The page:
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Background information:

Use nmap to uncover security gaps in the network


Behind every open port in the network is a server program which in all likelihood contains errors. These errors may be so severe that they can be exploited to spy on the system, sabotage it or even run malicious code on it. And so the most important step you can take to greater security in your corporate network is to check the open ports and - if need be - to close them.


Introduction: Using nmap to explore the network

Using network analysis programs you can get an overview of possible weaknesses in your corporate network. This guide introduces three basic analysis techniques using the port scanner nmap. They are designed to identify terminal devices and discover which services they provide. We then show two techniques you can use to secure the found weak points.

Using the program nmap you can explore the structure of your network. It is essentially a hacker tool, since it uses implementation tools from various network protocols. It finds terminal devices in the network, analyzes them for running server programs and determines which programs are being used. In this way nmap provides a vast amount of details about your corporate network.

Note:
Be sure you always work with care and apply nmap only to networks you are authorized to investigate!


Installing and using nmap

Go to nmap.org to download the program. Whereas nmap itself is simply a command line program, Zenmap provides a graphical user interface.

In some of the techniques described below nmap sends raw data packets in the network across various layers. Since this requires bypassing the network stack of the operating system, running it requires root and administrator authorization.

Analysis technique 1:
Using nmap to find terminal devices in the network

The first technique finds all the terminal devices located in the same broadcast domains. This means: All computer for example are connected to each other in the same Ethernet via switches and not separated from each other by routers (i.e. on the IP level). One could of course send an ICMP echo request (ping) to the broadcast address of the network segment, but for security reasons current terminal devices will not generally respond to this.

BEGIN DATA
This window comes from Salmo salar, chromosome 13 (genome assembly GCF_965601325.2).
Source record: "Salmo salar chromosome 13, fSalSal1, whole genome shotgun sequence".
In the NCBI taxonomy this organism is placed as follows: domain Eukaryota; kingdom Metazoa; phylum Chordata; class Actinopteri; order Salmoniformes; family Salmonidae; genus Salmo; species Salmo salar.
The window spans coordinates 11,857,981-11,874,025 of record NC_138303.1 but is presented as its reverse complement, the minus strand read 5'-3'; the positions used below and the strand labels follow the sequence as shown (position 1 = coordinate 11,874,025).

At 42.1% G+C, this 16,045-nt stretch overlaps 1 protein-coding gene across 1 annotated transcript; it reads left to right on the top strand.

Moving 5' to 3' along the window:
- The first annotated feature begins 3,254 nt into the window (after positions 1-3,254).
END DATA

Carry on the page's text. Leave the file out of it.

Computers in broadcast domains
Computers A, B and C are connected to each other through a switch and are thus in the same broadcast domain. Computer A can find Computers B and C in the network using ARP requests. Computer D is also connected to the network through a router. ARP requests do not reach it however.

If you want to send an IP packet to another computer in the same Ethernet, this is done using an Ethernet frame which is exchanged between two network interfaces. This requires that the hardware address of the destination be known. The mechanism which assigns the associated hardware and MAC address to an IP address is provided by the Address Resolution Protocol (ARP).

Using the broadcast MAC address in the network this request is sent to all terminal devices in the broadcast domain: "Who has the following address?". The terminal device which receives packets for this IP address then sends back its MAC address. Now the network interface can address all data to exactly this device.

When inventorying a network segment using ARP this request is made for every single IP address in the corresponding network segment. If a device is located in the network, it must reply to this request.

The following command finds all running terminal devices having IP addresses 192.168.1.1 to 192.168.1.254 in a common broadcast domain:

nmap -PR 192.168.1.0/24

Analysis technique 2:
Finding open ports without direct access to the device

If you have direct access to the destination system, you can show open ports under Linux, MacOS and Windows using the command "netstat". This is however not possible in many cases. For these situations nmap offers alternatives for searching the destination system for open ports.

Finding open TCP ports

Behind every open port is a server program which receives and processes data. In the case of TCP identifying open ports is simple: Since the protocol works based on connections, you only need to use a three-way handshake for opening the connection (more information about three-way handshakes can be found in our free book "TCP/IP Ethernet to the Web-IO"). Here a simple SYN packet is sent to the destination. Depending on its response the status of the port can be determined:

  • No reply: